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White House tells ex-security official Carl Kline to defy House subpoena

FOX News logo FOX News 4/23/2019 Brooke Singman

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The White House this week directed former personnel security director Carl Kline to defy a subpoena issued by the House Oversight Committee as part of the panel’s investigation into the controversial security clearance process for administration officials.

Kline was slated to appear before the committee for an interview but was told by the White House to ignore the subpoena, unless a representative from the White House counsel is permitted to attend the interview.

HOUSE OVERSIGHT WILL SUBPOENA TRUMP ACCOUNTANT

“[M]y client has been instructed not to appear tomorrow. With two masters from two equal branches of government, we will follow the instructions of the one that employs him,” Kline’s attorney, Robert Driscoll, wrote to committee Chairman Elijah Cummings, D-Md., late Monday.

Driscoll attached a letter from Michael Purpura, Deputy White House Counsel to the President, revealing the administration’s instructions for Kline to defy his subpoena.

“This letter serves to inform you that Mick Mulvaney, Acting Chief of Staff to the President, has directed Mr. Kline not to appear on April 23, 2019,” the letter from the White House to Driscoll read. “The Department of Justice is aware of and concurs with the legal position taken by the White House that Mr. Kline does not need to appear for his deposition if no representative of this office is permitted to attend.”

HOUSE OVERSIGHT VOTES TO ISSUE SUBPOENAS ON WHITE HOUSE SECURITY CLEARANCES

Last week, the White House requested that the committee “allow a representative of the Office of Counsel to the President to attend” Kline’s interview, but the committee denied the request.

a man wearing a suit and tie © Provided by Fox News Network LLC Driscoll wrote to Cummings late Monday that the decision to adhere to the White House’s demands was “not made lightly and does not come from any ill will or deliberate defiance” on his or Kline’s part.

“We wished to answer the legitimate legislative questions of this committee, but warned of an impending conflict,” Driscoll wrote, adding that they have done their “best” to avoid the issue. “It is my sincere hope that this interbranch dispute can be worked out. If so, we will promptly and eagerly arrange a time with committee staff for his voluntary appearance. Thank you for your understanding.”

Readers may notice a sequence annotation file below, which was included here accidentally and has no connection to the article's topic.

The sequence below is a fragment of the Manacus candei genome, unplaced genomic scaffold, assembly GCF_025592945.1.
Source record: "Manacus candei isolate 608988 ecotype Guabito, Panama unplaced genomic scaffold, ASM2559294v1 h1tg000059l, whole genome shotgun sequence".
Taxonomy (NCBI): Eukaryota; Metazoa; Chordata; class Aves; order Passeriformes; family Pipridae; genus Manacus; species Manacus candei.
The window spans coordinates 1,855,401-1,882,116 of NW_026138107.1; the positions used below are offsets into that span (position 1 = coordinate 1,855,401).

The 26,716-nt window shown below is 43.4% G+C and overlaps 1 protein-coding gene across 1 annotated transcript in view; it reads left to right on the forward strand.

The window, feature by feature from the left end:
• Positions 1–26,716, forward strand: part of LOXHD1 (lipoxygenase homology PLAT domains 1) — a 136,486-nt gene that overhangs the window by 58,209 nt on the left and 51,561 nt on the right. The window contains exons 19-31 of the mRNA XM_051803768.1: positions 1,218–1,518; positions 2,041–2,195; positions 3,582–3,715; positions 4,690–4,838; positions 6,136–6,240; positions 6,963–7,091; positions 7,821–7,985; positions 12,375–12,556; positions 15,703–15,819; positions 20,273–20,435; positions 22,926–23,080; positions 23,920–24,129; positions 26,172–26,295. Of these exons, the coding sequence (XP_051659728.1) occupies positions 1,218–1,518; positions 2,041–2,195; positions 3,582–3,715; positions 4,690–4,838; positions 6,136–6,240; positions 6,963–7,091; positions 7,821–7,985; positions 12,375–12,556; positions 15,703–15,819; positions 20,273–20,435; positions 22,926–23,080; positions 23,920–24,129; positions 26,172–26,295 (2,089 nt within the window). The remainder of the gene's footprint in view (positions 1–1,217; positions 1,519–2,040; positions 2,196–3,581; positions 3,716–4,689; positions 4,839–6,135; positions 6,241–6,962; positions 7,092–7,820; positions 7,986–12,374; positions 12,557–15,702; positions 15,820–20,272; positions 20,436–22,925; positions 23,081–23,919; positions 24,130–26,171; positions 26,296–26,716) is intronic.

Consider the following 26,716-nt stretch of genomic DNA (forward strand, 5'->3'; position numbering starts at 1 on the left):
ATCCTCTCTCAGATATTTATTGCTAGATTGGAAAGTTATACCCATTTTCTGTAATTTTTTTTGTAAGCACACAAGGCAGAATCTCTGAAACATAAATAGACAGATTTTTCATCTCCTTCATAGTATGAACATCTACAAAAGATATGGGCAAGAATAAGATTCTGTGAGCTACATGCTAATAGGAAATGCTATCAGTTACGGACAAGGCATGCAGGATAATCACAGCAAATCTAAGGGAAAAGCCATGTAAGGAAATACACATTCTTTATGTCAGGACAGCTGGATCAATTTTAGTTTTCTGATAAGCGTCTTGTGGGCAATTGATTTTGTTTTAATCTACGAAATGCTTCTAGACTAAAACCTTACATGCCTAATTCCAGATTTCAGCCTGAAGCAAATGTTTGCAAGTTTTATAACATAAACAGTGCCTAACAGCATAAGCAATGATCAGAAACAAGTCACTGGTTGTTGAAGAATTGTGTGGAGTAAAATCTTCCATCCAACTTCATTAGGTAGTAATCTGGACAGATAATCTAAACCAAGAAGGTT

Kline’s subpoena was issued as part of the committee’s investigation into security clearances issued to senior Trump administration officials, including Trump son-in-law Jared Kushner, former national security adviser Michael Flynn and former White House aide Rob Porter.

The probe intensified after Tricia Newbold, an 18-year government employee who oversaw the issuance of clearances for some senior White House aides, revealed that she compiled a list of at least 25 officials who were initially denied security clearances last year, but had senior officials overrule those denials.

The allegations were detailed in a letter and memo released Monday by Cummings.

The documents, which are based on Newbold's March 23 private committee interview, don't identify the officials on the list but say they include "two current senior White House officials, as well as contractors and individuals" in different parts of the Executive Office of the President.

The White House’s defiance of the Kline subpoena comes after lawyers for Trump on Monday sued the committee to block subpoenas for the president’s financial records.

“We will not allow Congressional Presidential harassment to go unanswered,” counsel to the president Jay Sekulow said.

The Oversight Committee, earlier this month, said it would subpoena accounting firm Mazars USA LLC for Trump’s financial information. Cummings is seeking annual statements, periodic financial reports and independent auditors reports from Mazars, as well as records of communications with Trump.

In seeking the records, Cummings has cited the February testimony of former Trump attorney Michael Cohen, who claimed the president inflated or deflated the value of his assets when it would benefit him.

Fox News’ Andrew O’Reilly, Alex Pappas and John Roberts and The Associated Press contributed to this report.

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